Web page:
Peter Espeut | Of whales and minnows
We sociologists know that race and class cleavages remain deep in this land, whose motto is ‘Out of Many, One People’. Our motto was created by the ‘brown’ elite in both the People’s National Party (PNP) and the Jamaica Labour Party (JLP), who, at the time of our political Independence, were in the process of taking over full control of the Jamaican ship of state from white colonial masters, in a country where people of African descent are in the vast majority.
“Never mind that we, your leaders, are not black,” the motto seems to say, “we are all one Jamaican people.”
This creation of the national myth of racial equality was an important propaganda tool in the national project to mask deep social and economic differences among Jamaicans, which derive from the context in which each group came or was brought to this blessed isle. The wealthy ethnic minorities needed assurance that they and their money were welcome to stay in this black country.
Today, as at political Independence 67 years ago, the top-tier leadership in both the PNP and the JLP are ‘high-brown’ men and women. Neither party was comfortable with a black leader, be it Hugh Lawson Shearer or Portia Simpson Miller.
Damion Crawford’s outburst at the PNP street meeting in Port Antonio last Sunday came from the heart: “I have a degree in tourism, I have a master’s in tourism, I lecture tourism, and yet still, because of her class and colour, some people say this lady is more qualified than me. That is history.”
But I wonder who or what he was really criticising?
The black man Crawford described his political contest with Ann-Marie Vaz, a brown woman, as a fight against class, history, and what he termed “the system”.
“It is not a fight against Mrs Vaz, it is not a fight against Daryl Vaz, it is not a fight against the Jamaica Labour Party, it is not even a fight just for the seat. It is a fight against history, it is a fight against the system, and it is a fight for the future,” Crawford said.
FIGHT AGAINST HIS OWN PARTY
If the truth be told, and if Crawford is really honest, he will have to admit that it is also a fight against his own party, the PNP.
In the beginning, the PNP was called a ‘brown-man party’, a party of intellectuals led by a noted QC, and then by his son, chock-full of University of the West Indies lecturers like Omar Davies, Peter Phillips, Edwin Jones, Maxine Henry-Wilson and Dickie Crawford.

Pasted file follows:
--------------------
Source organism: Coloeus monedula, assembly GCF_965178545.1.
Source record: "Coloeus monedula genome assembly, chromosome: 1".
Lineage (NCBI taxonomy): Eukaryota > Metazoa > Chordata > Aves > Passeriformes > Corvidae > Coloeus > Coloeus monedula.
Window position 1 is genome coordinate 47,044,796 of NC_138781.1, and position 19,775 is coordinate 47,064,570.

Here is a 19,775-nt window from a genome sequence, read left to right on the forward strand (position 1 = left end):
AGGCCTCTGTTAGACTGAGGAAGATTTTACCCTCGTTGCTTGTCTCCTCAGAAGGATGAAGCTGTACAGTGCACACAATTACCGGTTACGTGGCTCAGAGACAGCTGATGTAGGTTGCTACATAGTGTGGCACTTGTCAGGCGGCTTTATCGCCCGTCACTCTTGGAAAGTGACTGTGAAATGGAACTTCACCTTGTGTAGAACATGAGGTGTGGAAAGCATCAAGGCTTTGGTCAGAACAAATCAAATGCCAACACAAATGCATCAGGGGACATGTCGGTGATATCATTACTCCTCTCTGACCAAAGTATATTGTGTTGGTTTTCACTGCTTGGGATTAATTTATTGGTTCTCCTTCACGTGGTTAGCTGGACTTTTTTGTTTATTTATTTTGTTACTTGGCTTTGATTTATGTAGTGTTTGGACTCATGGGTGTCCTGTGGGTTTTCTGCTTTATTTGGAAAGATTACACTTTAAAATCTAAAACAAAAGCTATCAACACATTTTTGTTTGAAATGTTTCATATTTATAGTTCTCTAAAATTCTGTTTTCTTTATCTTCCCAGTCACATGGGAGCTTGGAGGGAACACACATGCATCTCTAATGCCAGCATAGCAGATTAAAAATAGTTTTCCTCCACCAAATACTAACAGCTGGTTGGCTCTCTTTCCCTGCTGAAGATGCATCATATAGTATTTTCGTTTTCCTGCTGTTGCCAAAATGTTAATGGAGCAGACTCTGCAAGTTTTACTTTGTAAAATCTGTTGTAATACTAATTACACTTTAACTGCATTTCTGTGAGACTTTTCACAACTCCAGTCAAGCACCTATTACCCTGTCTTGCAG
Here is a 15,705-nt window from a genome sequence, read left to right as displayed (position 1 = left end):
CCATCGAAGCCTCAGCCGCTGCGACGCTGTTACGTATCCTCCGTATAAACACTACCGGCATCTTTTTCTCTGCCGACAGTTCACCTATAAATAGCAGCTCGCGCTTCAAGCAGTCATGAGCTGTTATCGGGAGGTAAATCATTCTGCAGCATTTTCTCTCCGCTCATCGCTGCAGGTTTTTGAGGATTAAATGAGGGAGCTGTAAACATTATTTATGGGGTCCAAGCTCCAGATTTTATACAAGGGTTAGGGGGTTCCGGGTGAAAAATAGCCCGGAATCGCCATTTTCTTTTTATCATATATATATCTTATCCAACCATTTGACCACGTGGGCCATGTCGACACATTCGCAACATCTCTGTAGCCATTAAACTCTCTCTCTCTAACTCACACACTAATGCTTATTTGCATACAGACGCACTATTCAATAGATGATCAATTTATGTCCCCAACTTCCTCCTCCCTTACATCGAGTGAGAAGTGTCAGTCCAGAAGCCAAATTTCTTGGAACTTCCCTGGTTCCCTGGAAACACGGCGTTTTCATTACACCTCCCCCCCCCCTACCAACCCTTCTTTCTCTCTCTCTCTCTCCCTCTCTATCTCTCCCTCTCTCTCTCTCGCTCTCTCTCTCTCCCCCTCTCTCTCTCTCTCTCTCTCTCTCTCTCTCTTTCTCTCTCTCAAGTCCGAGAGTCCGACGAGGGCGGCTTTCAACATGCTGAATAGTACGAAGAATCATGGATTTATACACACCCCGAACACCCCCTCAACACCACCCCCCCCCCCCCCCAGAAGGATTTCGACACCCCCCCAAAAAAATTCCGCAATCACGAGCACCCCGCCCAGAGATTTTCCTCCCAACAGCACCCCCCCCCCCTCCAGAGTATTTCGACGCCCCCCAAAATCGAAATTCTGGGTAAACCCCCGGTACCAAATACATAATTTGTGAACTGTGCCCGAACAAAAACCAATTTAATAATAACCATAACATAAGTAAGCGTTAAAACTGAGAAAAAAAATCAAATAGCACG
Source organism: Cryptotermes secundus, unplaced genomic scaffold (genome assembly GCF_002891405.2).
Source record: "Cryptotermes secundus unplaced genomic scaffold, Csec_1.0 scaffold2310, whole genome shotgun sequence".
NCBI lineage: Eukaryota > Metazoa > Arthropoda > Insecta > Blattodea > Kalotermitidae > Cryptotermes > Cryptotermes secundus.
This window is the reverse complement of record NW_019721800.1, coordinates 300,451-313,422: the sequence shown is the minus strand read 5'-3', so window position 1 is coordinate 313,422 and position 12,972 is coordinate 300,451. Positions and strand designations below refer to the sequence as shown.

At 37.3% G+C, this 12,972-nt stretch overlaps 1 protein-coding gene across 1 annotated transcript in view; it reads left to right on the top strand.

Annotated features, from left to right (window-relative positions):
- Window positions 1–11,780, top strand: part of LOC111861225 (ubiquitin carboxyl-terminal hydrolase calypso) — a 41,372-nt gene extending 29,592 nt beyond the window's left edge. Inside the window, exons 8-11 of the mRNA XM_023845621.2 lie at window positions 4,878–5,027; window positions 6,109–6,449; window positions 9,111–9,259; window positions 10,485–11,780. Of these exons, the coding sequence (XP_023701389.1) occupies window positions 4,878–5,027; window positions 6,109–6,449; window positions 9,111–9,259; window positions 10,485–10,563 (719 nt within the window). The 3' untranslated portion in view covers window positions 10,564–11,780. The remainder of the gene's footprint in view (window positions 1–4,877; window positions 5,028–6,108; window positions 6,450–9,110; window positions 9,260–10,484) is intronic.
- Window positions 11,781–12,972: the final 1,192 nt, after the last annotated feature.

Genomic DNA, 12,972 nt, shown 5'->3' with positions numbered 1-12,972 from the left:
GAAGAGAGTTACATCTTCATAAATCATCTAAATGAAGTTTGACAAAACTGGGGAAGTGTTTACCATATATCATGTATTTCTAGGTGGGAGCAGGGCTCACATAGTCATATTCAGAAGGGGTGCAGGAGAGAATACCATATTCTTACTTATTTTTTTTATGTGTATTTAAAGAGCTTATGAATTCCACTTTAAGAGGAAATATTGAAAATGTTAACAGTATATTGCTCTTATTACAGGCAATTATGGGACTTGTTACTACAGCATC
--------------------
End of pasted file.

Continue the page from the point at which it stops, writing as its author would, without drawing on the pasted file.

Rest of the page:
And the JLP was scornfully identified as the ‘bhutto party’, led by the unlettered Bustamante, with people like Isaac Barrant in his Cabinet. Barrant, Jamaica’s second minister of agriculture and lands (1950-1955), never received formal secondary education. He started his career as a labourer on parochial roads in St Thomas and as a ‘sideman’ on a truck.
Portia Simpson Miller got a fight from her own party because even though she was black, she did not have the academic background they were looking for. They scorned her the way they scorned Bustamante and replaced her with the high-brown academic, Dr Peter Phillips.
Damion, with his colour and his degrees, believes that it is his time now. He scorns Ann-Marie Vaz for her colour and her lack of education. And maybe because she is a woman and a housewife, but that will have to be another column.
I agree with Damion that Jamaica’s colour-class system, which has not much changed since the days of the plantation, is evil and needs to be changed. But I don’t know that a by-election in Eastern Portland is the right time and place to challenge that system, especially when you have a brown party leader creating his own dynasty.
If he really wants to change “the system”, he must win a seat and win party leadership. It is poor tactics to do battle with a whale before you show that you can catch a minnow.
Peter Espeut is a sociologist and development scientist. Email feedback to firstname.lastname@example.org.